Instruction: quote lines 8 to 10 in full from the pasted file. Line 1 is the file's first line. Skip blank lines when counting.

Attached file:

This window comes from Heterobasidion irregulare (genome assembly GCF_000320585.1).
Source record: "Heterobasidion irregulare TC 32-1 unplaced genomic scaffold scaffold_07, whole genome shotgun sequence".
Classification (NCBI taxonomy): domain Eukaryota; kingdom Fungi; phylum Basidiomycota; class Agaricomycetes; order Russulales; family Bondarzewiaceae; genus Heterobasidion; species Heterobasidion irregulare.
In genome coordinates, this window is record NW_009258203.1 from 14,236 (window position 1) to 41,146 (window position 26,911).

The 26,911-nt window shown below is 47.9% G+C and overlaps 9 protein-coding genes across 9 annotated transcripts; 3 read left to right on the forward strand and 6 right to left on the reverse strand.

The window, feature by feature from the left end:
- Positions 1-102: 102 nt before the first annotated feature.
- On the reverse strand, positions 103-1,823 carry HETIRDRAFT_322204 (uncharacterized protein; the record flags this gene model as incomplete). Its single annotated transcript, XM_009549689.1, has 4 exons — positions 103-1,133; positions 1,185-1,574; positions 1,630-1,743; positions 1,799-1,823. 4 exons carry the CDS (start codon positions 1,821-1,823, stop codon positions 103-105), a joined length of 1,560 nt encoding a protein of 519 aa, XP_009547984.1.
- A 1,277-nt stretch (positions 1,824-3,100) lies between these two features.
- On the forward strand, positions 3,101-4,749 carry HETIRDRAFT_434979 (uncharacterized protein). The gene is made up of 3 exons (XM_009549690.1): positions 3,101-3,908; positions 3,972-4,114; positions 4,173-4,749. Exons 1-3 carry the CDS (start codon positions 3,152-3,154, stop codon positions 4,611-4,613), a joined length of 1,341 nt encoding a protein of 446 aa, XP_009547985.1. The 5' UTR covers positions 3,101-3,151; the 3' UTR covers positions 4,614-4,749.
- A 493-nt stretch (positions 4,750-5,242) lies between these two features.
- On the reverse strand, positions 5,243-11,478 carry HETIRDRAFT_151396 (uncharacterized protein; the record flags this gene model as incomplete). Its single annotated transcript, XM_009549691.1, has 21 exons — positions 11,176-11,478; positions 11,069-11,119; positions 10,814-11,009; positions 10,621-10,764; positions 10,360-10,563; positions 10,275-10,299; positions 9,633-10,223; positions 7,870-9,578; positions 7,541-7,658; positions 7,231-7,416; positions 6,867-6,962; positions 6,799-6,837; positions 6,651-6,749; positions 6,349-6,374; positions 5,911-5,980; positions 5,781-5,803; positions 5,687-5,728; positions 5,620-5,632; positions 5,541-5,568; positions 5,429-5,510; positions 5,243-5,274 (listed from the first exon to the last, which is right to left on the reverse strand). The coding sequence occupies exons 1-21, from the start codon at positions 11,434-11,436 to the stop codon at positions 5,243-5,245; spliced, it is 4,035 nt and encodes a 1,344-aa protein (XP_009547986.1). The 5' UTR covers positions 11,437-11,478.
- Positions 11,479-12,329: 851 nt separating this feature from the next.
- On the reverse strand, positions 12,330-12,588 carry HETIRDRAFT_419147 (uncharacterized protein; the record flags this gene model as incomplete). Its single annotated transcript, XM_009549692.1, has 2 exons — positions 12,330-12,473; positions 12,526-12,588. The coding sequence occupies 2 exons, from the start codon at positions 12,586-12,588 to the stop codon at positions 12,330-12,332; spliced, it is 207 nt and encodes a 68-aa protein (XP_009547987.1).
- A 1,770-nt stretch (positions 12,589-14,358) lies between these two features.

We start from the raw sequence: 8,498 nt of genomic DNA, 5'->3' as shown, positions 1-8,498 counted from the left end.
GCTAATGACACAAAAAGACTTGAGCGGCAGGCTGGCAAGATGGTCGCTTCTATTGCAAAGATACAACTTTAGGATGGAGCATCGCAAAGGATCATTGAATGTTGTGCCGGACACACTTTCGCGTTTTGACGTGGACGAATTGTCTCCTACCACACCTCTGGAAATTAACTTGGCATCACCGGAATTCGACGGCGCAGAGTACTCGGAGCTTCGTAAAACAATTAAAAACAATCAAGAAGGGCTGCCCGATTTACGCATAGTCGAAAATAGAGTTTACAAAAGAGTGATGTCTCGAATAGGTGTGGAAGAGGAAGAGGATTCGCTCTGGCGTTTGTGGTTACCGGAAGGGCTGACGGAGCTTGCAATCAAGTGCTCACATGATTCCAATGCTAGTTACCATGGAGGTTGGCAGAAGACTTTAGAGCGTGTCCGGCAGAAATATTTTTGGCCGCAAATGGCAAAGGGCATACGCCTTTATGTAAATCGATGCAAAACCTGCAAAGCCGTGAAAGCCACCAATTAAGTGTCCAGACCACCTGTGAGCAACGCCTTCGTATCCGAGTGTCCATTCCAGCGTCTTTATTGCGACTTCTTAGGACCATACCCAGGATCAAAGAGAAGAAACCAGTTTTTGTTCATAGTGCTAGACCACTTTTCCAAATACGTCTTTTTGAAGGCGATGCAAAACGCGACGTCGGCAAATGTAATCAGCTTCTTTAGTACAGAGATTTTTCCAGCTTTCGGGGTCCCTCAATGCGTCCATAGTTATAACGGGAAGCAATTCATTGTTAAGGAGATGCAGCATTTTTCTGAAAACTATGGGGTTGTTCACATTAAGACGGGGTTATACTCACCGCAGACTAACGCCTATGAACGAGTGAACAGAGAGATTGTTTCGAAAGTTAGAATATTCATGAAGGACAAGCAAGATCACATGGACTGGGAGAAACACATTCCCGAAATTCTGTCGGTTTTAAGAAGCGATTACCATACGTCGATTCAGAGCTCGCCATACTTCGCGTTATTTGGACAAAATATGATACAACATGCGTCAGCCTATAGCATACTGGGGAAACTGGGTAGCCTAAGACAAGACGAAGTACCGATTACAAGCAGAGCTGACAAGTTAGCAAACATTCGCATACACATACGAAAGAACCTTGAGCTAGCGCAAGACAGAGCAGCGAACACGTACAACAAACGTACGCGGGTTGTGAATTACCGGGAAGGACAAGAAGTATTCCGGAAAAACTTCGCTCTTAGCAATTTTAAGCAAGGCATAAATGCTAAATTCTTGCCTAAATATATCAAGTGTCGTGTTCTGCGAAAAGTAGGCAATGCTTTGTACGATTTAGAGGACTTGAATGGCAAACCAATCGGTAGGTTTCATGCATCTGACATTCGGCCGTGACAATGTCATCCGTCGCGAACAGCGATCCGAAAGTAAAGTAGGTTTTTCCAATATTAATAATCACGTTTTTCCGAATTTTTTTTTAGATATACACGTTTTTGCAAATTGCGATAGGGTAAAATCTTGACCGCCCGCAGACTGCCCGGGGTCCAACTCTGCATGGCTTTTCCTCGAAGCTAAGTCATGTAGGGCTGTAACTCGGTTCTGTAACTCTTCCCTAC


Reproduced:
- On the reverse strand, positions 103-1,823 carry HETIRDRAFT_322204 (uncharacterized protein; the record flags this gene model as incomplete). Its single annotated transcript, XM_009549689.1, has 4 exons — positions 103-1,133; positions 1,185-1,574; positions 1,630-1,743; positions 1,799-1,823. 4 exons carry the CDS (start codon positions 1,821-1,823, stop codon positions 103-105), a joined length of 1,560 nt encoding a protein of 519 aa, XP_009547984.1.
- A 1,277-nt stretch (positions 1,824-3,100) lies between these two features.
- On the forward strand, positions 3,101-4,749 carry HETIRDRAFT_434979 (uncharacterized protein). The gene is made up of 3 exons (XM_009549690.1): positions 3,101-3,908; positions 3,972-4,114; positions 4,173-4,749. Exons 1-3 carry the CDS (start codon positions 3,152-3,154, stop codon positions 4,611-4,613), a joined length of 1,341 nt encoding a protein of 446 aa, XP_009547985.1. The 5' UTR covers positions 3,101-3,151; the 3' UTR covers positions 4,614-4,749.